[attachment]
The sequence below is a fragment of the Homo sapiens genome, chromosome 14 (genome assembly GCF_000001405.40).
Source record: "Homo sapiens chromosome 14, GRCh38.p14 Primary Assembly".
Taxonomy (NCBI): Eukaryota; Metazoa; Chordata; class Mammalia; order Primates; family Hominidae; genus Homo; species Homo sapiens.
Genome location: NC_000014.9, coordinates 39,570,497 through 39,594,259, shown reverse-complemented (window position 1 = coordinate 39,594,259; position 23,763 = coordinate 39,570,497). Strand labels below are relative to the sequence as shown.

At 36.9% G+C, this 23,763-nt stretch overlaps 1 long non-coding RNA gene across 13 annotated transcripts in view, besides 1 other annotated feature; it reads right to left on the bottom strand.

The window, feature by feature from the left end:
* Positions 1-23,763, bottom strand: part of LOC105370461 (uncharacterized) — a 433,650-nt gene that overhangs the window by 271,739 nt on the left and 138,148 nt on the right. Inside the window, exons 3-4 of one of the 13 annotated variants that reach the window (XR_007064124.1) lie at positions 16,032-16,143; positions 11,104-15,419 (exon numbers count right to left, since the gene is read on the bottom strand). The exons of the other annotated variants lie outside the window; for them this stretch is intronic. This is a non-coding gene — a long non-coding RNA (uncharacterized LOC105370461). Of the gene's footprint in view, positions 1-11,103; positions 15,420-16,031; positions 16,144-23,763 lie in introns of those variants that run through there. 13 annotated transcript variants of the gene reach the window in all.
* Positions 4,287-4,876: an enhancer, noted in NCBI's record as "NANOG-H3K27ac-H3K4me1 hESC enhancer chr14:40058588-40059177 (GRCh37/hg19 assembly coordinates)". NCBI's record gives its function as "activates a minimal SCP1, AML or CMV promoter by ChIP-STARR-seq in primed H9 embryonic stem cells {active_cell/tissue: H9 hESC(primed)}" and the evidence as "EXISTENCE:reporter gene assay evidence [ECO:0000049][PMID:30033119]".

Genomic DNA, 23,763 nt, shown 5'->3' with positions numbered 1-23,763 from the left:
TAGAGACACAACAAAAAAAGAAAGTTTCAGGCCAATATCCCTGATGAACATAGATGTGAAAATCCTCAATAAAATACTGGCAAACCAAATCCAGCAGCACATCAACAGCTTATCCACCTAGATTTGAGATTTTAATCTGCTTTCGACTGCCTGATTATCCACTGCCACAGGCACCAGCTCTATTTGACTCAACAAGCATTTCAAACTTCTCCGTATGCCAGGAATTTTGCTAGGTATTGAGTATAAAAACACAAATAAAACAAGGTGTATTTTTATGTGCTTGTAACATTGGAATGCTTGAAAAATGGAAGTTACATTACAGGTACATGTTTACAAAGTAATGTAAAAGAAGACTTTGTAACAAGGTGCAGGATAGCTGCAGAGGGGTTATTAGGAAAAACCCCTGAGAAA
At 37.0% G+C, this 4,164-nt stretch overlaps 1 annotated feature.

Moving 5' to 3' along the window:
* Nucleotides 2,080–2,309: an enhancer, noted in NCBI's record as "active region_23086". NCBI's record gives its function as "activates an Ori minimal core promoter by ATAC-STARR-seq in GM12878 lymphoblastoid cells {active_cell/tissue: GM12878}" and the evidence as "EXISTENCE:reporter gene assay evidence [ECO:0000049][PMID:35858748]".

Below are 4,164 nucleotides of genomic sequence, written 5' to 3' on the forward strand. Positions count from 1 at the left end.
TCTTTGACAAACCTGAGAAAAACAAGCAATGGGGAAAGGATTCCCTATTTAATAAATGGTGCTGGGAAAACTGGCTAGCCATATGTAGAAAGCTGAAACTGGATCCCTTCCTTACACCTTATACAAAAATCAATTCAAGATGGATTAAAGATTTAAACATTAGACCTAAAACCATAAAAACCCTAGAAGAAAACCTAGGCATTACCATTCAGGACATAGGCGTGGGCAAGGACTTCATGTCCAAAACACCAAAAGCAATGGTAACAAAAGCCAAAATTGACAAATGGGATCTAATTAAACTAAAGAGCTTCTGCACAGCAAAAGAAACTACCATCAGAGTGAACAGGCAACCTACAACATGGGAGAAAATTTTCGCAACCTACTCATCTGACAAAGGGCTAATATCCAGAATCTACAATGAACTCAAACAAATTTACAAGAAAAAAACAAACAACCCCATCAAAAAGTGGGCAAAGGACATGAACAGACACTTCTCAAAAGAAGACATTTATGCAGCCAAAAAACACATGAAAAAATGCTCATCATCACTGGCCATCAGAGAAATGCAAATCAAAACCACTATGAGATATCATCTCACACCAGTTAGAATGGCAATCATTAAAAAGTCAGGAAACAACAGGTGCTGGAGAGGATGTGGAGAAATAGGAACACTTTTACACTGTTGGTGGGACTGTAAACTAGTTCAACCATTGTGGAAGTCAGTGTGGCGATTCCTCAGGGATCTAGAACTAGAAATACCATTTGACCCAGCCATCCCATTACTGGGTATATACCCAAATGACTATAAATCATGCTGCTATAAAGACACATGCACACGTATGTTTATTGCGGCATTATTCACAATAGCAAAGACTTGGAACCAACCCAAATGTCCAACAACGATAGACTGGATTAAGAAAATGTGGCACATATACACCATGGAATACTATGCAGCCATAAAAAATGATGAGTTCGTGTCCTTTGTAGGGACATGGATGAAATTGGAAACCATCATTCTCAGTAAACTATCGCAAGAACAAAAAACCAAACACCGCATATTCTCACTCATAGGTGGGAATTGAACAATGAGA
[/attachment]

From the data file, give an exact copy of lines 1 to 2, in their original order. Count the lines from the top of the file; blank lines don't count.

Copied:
The sequence below is a fragment of the Homo sapiens genome, chromosome 14 (genome assembly GCF_000001405.40).
Source record: "Homo sapiens chromosome 14, GRCh38.p14 Primary Assembly".